Digitized Newspapers and Optical Character Recognition (OCR)
Text correction improves the accuracy of keyword searches in the Illinois Digital Newspaper Collections (IDNC). The text correction module enables users to correct errors introduced during the process of newspaper digitization. Over time, and thanks to the efforts of our volunteer text correctors, these text corrections improve the accuracy of the searchable text.
When a newspaper is digitized, Optical Character Recognition (OCR) software is used to generate searchable text. The resulting text is often called “OCR text,” to distinguish it from the text users see in the digitized image of the newspaper.
In most digitized newspaper collections (like Newspapers.com), the OCR text remains hidden and users never see the text they are actually searching. What you see in those collections are essentially digital photographs of the newspaper pages. Without OCR, those pages would remain unsearchable.
OCR enables users to search large quantities of full-text data. It is never 100% accurate. The level of accuracy depends on a number of factors, including the quality of the original print issue, its condition at the time of microfilming, the level of detail captured by the scanner, and the quality of the OCR software. Problems like dirty or damaged pages, thin paper, small print, mixed fonts, and complex page layouts can reduce OCR accuracy.
The IDNC’s text correction module gives you a side-by-side view of the OCR text and the digitized page image. Here is an example of poor OCR:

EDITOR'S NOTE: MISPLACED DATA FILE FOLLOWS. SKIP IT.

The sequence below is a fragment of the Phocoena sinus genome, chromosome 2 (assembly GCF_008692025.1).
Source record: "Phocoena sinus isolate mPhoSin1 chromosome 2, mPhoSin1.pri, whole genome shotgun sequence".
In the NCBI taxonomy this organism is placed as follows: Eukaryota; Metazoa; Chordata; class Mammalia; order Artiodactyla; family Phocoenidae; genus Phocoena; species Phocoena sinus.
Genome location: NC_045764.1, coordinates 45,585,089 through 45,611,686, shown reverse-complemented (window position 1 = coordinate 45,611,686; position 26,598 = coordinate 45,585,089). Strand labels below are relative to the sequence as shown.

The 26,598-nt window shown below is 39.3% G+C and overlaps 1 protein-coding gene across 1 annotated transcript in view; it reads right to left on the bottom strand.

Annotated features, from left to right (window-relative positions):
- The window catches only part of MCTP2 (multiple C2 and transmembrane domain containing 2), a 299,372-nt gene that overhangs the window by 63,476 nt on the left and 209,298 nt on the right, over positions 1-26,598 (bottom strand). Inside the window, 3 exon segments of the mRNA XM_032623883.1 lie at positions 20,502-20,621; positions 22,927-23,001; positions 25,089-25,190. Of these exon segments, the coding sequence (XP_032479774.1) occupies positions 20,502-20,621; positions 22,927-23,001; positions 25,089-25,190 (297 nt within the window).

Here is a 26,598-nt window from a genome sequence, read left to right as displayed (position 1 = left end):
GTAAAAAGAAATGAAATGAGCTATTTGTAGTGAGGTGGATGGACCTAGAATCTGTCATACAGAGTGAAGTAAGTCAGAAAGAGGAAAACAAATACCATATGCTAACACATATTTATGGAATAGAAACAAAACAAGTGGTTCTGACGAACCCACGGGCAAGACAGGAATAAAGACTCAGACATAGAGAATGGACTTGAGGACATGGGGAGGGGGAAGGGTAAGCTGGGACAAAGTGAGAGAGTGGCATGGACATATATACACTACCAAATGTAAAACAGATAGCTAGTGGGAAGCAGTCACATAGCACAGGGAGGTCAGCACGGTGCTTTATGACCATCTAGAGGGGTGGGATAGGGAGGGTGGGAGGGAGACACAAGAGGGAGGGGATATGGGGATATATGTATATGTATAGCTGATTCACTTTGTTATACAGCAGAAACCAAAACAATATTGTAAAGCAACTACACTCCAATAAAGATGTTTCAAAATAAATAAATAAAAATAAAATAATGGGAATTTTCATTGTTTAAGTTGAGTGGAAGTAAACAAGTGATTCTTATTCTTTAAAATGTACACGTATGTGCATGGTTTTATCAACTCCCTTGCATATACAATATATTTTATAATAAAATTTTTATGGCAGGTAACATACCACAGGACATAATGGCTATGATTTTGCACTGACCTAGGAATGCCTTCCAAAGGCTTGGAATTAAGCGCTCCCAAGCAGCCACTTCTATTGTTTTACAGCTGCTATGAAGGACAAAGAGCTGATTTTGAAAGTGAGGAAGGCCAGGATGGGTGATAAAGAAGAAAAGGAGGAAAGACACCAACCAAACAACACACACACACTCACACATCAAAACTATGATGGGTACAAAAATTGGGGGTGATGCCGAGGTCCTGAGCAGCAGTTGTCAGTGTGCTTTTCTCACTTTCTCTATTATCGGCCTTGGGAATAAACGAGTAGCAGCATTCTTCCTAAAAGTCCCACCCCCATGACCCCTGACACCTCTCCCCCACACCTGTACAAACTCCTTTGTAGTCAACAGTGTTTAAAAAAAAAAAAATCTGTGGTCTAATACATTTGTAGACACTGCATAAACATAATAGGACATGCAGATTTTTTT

In the above example, that first line of OCR text was the software’s attempt to render the title of the article, “THE RING”:
~\ t * i- ? jS 1 r- < JT * ¦ ¦ – < 7 t-s ,-v > . – _ _ THE BI ^ G .
The article image on the right is difficult enough for a human to read, so you can imagine how tricky it is for computer software, which begins by trying to identify discrete shapes and match them with letters.
Anyone can participate in text correction. See below for instructions on how to get started.
Instructions for Correcting Text
Create an Account
To begin correcting text, you must register as a user on the Illinois Digital Newspaper Collections website. Click “Register” in the upper right corner of the screen. A verification email will be sent to your email address. Once verified, you can login to the IDNC and begin correcting text.
Access the text correction interface
Once you enter the newspaper viewer (either from the search results screen, or from the browse screen), you will see that the newspaper viewer is divided into two parts: the right side displays the page images, and the left side is the text correction interface, where you can view and correct the OCR text.
When you move your mouse over the page images in the right pane, the blocks that compose a page will highlight. You can scroll this view by dragging with the mouse, or zoom in/out using the buttons above the viewer. Clicking a highlighted block will select it and load a form for editing that block into the left pane.
- Select the article or page you want to correct. This will display the text in the left pane of the document viewer. Click on the “Correct this text” link that appears above this text.
- Right-click on the article or page image and select “Correct article text” or “Correct page text” from the options pop-up window. Correct the text line by line. A red box is displayed in the right pane to help you determine what text should be included in the line.
Correct the text line by line. A red box is displayed in the right pane to help you determine what text should be included in the line. Once you have finished correcting text, click “Save.” The changes you make will take effect immediately. Alternatively, clicking the “Cancel” button will discard any unsaved changes you have made.